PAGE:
"Like the delayed rays of a star": Photographs of Eurasian women “repatriated” to France (1947-2020)
The indescribable sacrifice made by mothers
After Dien Bien Phu and the Geneva Accords of 1954, which sanctioned the decolonization of Indochina, the French military retreated to Laos, and to Seno in particular, where France still had an air base. Thousands of civilians followed behind, especially Vietnamese mothers with Eurasian or Africasian children who lacked official status and whose fathers were “unknown, presumed French.” Living conditions were difficult. Girls were responsible for doing household chores and raising their younger siblings and became independent at a very young age. The women who spent time in Seno as children (Yvonne, Francine, Amélie, etc.) mention the school, the infirmary, and the library there—an entire organized social life. In the spring of 1963, with the base about to close, some mothers agreed to let their Eurasian children leave for France.
Hélène M., born in Seno in 1957 (1), was 6 years old when she left for France on May 6, 1963. In this photo she is in the first row, second from the left (fig. 32). In her words, “This is the departure photo, I’m the little girl in a little dress and sandals, with braids, a little chain around my neck, dressed too lightly for a long journey: mama had told me that I was just going to a picnic, so there was no point in dressing well. And the whole time that the children were gathering at the library at Seno and on the short bus ride from the library to the military airfield, I couldn’t understand why everyone (children and parents, including mama) was crying, especially if we were going to a picnic in France!” Hélène continues, “In the other photo (fig. 33), taken a bit later with another group of girls, this is me as well [first row, third from the left] but I’m wearing shoes. Mama had me change into shoes before getting on the bus.”
Hélène’s mother’s clumsy lie about the picnic is an indication of her incapacity to explain the situation, Hélène’s departure, and its consequences to her daughter. Hélène recounts that “Finally, once I was in the plane, I forced myself to cry like everyone else, and it was difficult, because the tears did not want to come. But I remember that at one point, when a soldier lifted me into the plane (there was no walkway for boarding), I cried out ‘Mama, Mama,’ instinctively.”
In the plane, to soothe her tears, someone told her that her mother would take the next flight, and that they would meet in France. Clearly, no such thing was true. As stipulated by the contract Hélène’s mother signed, it was henceforth the FOEFI that “would assume full responsibility for providing for, bringing up, and educating [Hélène] until she reached legal adulthood.” The task was delegated to the nuns of Notre-Dame-des-Missions at Saint-Rambert; hence the note at the very top of the little girl’s laissez-passer document indicating that she had not been baptized (fig. 34).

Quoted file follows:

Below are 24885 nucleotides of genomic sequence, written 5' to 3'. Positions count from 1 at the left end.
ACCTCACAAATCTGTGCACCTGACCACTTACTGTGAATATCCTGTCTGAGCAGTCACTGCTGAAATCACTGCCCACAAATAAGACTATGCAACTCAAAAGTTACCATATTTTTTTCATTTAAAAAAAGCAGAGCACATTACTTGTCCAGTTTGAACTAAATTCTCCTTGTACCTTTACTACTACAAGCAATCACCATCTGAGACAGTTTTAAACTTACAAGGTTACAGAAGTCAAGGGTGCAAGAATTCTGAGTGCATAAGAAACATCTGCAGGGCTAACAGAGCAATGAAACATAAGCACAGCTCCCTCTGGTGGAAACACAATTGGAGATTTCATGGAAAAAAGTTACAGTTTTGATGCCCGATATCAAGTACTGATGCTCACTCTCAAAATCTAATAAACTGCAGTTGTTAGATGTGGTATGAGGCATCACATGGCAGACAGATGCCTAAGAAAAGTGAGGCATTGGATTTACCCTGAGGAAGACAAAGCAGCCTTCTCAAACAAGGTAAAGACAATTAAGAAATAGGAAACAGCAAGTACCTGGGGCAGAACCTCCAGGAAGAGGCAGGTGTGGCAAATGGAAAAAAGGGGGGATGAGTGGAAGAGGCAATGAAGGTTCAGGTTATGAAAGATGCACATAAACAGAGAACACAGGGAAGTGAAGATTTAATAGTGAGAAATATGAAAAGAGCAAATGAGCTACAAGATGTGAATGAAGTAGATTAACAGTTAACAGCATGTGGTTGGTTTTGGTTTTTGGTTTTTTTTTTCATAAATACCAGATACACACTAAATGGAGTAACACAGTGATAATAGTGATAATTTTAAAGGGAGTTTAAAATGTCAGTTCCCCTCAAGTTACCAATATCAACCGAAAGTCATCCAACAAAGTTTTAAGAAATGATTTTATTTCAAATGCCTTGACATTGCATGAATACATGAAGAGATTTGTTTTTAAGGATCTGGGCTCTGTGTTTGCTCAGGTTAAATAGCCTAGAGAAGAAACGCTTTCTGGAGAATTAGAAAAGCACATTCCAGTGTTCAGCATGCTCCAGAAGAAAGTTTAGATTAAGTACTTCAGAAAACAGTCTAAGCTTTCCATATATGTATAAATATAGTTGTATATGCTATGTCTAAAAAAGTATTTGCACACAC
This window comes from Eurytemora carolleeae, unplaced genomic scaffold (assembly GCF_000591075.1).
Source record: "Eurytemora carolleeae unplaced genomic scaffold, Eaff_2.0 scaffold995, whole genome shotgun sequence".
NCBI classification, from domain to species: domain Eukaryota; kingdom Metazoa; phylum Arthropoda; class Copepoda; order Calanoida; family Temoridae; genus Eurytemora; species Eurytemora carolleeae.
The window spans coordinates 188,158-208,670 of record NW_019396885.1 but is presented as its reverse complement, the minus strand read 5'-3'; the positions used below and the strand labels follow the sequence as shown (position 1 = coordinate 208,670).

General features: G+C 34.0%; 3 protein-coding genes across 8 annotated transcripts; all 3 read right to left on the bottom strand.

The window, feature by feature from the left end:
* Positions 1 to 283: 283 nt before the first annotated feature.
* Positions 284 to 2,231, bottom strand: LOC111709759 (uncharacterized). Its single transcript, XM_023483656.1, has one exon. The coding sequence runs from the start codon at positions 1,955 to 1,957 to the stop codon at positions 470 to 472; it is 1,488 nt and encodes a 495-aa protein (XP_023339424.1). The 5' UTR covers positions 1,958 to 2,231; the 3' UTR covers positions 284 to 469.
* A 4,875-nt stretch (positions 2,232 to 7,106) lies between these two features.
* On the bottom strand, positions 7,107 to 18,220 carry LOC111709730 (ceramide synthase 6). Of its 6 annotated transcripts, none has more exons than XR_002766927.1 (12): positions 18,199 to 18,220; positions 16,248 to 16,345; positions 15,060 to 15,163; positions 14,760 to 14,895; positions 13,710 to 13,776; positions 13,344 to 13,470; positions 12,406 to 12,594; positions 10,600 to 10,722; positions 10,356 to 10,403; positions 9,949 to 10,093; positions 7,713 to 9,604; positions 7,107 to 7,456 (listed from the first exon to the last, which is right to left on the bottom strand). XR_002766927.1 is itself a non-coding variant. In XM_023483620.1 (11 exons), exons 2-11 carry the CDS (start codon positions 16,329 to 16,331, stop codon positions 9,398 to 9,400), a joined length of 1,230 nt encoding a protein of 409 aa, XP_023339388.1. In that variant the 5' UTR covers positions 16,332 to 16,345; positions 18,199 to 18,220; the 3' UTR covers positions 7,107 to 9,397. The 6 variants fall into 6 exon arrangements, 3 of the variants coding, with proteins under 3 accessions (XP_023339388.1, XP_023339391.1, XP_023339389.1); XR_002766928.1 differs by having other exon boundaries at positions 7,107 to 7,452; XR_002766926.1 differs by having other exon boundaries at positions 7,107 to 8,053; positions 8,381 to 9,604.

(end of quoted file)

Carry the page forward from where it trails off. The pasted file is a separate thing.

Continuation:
A photographic and sentimental treasure
Before Hélène’s departure, her mother made sure to pack a few photographs along with her belongings (figs. 35 and 36).
“Mama and I had an appointment with the photographer in Savannakhet [a city near Seno]. It was a big event, a bit like when country people go to the big fair. Above all, it meant getting ready to go into the big city, reserving a taxi, dressing properly. More than anything, I was looking forward to the market stalls, the noise, the lively atmosphere, and Mama would certainly treat me to something at the market. In my suitcase: three dresses, a cardigan, a pair of shoes and a pair of sandals, and, my most treasured possession, an envelope with several photos. It meant I had a mama.” This last sentence speaks volumes about the sentimental value these images had for young Hélène. Photographs were the most tangible things these mothers could give to their daughters. They were material proof of a maternal bond that had existed, proof of a “photographic event” (the mother-daughter relationship), and not merely of a “photographed event” (their final moments together) (1). They are also artifacts, traces of a mother’s absence. These two dimensions, which are part of Roland Barthes’ concept of the “that-has-been,” explain why these photos are so affectively charged: “the photograph of the missing being…will touch me like the delayed rays of a star.” Photographs do not act as aids to memory, as reminders, but rather as counter-memories; they take the place of memory, and are images of loss rather than of presence (2).